As if Arizona Land Trust reform weren't complicated enough, the Tribune's Mark Flatten has now uncovered a related mess dating back decades that could end up costing state and local taxpayers billions of dollars. It seems the only way out is for last trust reforms to include some sort of fix.
State land trust reform is an important issue that every Arizona voter should have some knowledge of, because in all likelihood it will appear on the state ballot sometime in the near future. Yet we know this is a mind-numbingly complicated issue, so we'll try to keep it simple.
Vast expanses of Arizona land, including thousands of acres in the path of East Valley growth toward the east and south, are owned by the state. By act of Congress dating from statehood, state holdings must be sold or leased, with most of the proceeds going to benefit public schools.
The land-trust reform movement wants the law changed to allow some of those holdings to be preserved as open space, and for the state to have some control over how the rest is developed. Reform proposals have pitted preservationists, public educators, developers and ranchers against each other.
And now comes Flatten's revelation, published last Sunday, that a growing legal battle over hundreds of easements that have been granted to state, county and local governments over the years could ultimately result in those entities having to pay billions of dollars to the state land trust for those easements. Many of the easements are for roads, highways and flood control structures.
A large flood-control easement in northern Pinal County, which includes a series of earthen dams that protect much of the East Valley from storm runoff from the Superstition Mountains, has become a major bone of contention between a developer, the state, the Flood Control District of Maricopa County and a public-interest law firm.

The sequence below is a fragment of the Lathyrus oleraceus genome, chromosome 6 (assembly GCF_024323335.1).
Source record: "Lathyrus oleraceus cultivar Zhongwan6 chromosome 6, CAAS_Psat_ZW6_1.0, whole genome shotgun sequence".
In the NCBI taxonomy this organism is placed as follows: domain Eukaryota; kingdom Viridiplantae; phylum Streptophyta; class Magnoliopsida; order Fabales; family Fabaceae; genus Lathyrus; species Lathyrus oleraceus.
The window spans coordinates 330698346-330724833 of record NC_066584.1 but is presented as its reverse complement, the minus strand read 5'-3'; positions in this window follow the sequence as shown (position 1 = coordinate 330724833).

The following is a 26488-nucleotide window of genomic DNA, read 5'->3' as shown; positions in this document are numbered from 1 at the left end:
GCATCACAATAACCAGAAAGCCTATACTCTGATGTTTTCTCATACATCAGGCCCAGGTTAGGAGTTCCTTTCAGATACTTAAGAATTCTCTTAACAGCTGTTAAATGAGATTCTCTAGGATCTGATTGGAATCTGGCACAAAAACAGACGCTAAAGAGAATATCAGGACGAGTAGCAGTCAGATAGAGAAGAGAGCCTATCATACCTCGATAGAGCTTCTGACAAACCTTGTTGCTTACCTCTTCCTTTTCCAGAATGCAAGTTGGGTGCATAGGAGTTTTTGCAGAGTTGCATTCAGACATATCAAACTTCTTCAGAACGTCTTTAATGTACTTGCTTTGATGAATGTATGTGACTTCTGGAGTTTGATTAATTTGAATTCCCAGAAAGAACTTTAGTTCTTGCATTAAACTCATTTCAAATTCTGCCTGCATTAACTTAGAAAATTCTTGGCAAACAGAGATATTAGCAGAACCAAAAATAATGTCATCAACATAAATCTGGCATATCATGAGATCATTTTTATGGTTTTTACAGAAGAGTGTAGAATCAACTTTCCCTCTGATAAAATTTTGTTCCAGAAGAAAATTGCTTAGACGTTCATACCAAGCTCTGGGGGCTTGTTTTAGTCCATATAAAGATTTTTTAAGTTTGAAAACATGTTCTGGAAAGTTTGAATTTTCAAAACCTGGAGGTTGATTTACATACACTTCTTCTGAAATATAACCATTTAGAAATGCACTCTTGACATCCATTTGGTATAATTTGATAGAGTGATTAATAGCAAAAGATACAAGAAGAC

It's become both a legal battle and a political fight. Suffice it to say that it's doubtful any reasonable resolution to this mess will come out of the court battle. And it's costing millions while stalling the prospective orderly development of the far south East Valley — and the resulting revenue flow to public schools from the sale of trust lands.
Arizona's state and federal lawmakers need to get involved. Resolving the easement issue must be part of state land trust reform — or at least accompany it. While it appears land trust administrators overstepped their authority in granting the easements without compensation, it's unreasonable to expect local, county and state taxpayers to cough up billions to correct an error that goes back nearly a century.
A balanced solution that is in the public's interest must be found, and the best place to do that is at the negotiating table — not in a courtroom. Then it needs to be codified in the state constitution and the federal land trust enabling act.